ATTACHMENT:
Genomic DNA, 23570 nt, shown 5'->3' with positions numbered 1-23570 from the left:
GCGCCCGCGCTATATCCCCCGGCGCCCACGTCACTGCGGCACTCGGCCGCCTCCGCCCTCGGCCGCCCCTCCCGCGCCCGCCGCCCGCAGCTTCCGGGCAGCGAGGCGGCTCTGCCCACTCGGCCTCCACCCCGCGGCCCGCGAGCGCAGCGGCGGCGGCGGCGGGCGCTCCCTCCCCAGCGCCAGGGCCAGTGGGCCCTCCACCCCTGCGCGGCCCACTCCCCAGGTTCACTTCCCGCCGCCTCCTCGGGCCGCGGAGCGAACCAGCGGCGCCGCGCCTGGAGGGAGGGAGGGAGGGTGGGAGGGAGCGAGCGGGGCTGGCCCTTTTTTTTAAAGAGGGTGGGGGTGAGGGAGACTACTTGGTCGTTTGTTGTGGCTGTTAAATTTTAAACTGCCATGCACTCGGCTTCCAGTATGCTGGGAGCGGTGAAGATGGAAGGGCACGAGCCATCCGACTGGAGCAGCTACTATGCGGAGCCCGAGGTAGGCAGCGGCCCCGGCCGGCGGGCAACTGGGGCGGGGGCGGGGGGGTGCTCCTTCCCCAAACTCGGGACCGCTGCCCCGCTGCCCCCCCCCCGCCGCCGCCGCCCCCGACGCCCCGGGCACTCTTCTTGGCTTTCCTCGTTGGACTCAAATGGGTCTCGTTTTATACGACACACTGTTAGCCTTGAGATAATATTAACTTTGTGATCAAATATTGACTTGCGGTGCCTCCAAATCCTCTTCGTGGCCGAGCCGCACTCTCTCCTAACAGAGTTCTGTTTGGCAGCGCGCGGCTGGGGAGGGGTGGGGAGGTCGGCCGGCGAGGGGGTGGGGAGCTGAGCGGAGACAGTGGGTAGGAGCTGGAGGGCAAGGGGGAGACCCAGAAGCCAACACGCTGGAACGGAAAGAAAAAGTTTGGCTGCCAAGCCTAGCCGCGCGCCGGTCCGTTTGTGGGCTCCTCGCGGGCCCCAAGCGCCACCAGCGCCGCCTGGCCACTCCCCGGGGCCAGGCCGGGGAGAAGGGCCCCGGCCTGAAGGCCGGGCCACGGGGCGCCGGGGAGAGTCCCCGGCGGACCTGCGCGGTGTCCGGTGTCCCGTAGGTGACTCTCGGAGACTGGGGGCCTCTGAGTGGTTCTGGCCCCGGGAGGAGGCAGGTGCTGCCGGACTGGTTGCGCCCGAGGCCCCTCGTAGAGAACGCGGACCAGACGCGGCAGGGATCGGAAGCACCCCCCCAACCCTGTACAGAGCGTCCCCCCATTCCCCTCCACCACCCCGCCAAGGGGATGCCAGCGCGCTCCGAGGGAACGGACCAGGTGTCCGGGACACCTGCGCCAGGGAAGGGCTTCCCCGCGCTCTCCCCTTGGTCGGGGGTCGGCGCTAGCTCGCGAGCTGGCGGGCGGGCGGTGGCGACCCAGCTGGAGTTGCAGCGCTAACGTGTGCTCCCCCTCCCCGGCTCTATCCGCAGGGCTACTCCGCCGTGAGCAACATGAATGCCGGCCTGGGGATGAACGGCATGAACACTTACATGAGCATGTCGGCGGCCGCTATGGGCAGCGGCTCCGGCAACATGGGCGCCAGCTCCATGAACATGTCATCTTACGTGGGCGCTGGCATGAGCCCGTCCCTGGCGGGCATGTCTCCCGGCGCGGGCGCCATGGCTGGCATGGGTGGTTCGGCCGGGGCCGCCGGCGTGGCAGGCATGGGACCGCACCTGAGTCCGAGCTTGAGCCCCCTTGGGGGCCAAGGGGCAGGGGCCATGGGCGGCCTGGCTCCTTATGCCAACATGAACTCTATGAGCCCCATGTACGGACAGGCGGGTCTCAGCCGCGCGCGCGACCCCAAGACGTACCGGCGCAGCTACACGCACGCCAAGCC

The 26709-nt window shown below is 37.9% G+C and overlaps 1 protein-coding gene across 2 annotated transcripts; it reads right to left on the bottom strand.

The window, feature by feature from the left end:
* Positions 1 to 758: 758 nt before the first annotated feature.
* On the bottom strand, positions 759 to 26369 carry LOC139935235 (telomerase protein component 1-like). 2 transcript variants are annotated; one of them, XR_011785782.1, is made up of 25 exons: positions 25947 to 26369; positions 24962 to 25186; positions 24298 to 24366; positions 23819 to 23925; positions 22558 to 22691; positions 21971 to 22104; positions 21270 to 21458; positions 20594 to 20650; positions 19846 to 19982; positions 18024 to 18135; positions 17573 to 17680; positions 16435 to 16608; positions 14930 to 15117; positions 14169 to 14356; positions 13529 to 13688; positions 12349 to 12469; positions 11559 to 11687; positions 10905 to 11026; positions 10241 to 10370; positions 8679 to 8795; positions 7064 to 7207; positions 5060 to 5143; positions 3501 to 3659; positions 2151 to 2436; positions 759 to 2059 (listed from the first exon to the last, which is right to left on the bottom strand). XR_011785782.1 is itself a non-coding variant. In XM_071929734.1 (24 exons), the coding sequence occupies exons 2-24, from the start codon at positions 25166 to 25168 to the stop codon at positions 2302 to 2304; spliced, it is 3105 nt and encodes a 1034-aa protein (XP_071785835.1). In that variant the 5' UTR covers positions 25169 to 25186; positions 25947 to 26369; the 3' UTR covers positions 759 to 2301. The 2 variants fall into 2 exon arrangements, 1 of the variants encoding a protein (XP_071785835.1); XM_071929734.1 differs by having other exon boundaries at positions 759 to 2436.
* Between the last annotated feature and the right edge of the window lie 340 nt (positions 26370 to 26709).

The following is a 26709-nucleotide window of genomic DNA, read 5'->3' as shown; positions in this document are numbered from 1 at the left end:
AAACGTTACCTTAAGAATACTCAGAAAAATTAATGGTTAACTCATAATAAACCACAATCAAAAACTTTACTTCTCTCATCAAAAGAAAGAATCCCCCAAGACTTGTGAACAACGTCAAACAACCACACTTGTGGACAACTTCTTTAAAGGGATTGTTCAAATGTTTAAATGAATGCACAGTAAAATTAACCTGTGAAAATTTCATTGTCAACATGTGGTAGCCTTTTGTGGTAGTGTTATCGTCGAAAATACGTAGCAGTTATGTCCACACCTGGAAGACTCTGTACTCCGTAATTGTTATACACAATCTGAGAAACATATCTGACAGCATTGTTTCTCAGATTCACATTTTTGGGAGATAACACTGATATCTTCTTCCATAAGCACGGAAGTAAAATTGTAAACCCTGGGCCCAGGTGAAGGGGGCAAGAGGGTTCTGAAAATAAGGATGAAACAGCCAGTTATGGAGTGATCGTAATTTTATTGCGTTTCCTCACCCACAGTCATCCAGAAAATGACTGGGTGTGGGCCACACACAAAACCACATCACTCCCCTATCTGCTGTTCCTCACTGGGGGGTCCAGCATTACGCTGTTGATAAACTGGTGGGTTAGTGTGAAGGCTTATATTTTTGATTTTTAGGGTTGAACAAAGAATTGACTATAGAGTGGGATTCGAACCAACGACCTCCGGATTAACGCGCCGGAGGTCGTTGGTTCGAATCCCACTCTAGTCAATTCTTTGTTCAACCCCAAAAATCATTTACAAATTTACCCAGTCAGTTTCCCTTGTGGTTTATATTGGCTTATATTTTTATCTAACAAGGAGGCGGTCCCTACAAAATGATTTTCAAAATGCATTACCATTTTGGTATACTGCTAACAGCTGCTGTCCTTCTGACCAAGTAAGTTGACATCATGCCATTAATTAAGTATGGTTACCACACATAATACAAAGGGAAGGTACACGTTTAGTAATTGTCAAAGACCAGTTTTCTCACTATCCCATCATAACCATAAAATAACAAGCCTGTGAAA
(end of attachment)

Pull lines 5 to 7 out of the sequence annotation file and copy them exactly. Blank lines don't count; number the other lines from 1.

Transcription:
* Positions 1 to 758: 758 nt before the first annotated feature.
* On the bottom strand, positions 759 to 26369 carry LOC139935235 (telomerase protein component 1-like). 2 transcript variants are annotated; one of them, XR_011785782.1, is made up of 25 exons: positions 25947 to 26369; positions 24962 to 25186; positions 24298 to 24366; positions 23819 to 23925; positions 22558 to 22691; positions 21971 to 22104; positions 21270 to 21458; positions 20594 to 20650; positions 19846 to 19982; positions 18024 to 18135; positions 17573 to 17680; positions 16435 to 16608; positions 14930 to 15117; positions 14169 to 14356; positions 13529 to 13688; positions 12349 to 12469; positions 11559 to 11687; positions 10905 to 11026; positions 10241 to 10370; positions 8679 to 8795; positions 7064 to 7207; positions 5060 to 5143; positions 3501 to 3659; positions 2151 to 2436; positions 759 to 2059 (listed from the first exon to the last, which is right to left on the bottom strand). XR_011785782.1 is itself a non-coding variant. In XM_071929734.1 (24 exons), the coding sequence occupies exons 2-24, from the start codon at positions 25166 to 25168 to the stop codon at positions 2302 to 2304; spliced, it is 3105 nt and encodes a 1034-aa protein (XP_071785835.1). In that variant the 5' UTR covers positions 25169 to 25186; positions 25947 to 26369; the 3' UTR covers positions 759 to 2301. The 2 variants fall into 2 exon arrangements, 1 of the variants encoding a protein (XP_071785835.1); XM_071929734.1 differs by having other exon boundaries at positions 759 to 2436.
* Between the last annotated feature and the right edge of the window lie 340 nt (positions 26370 to 26709).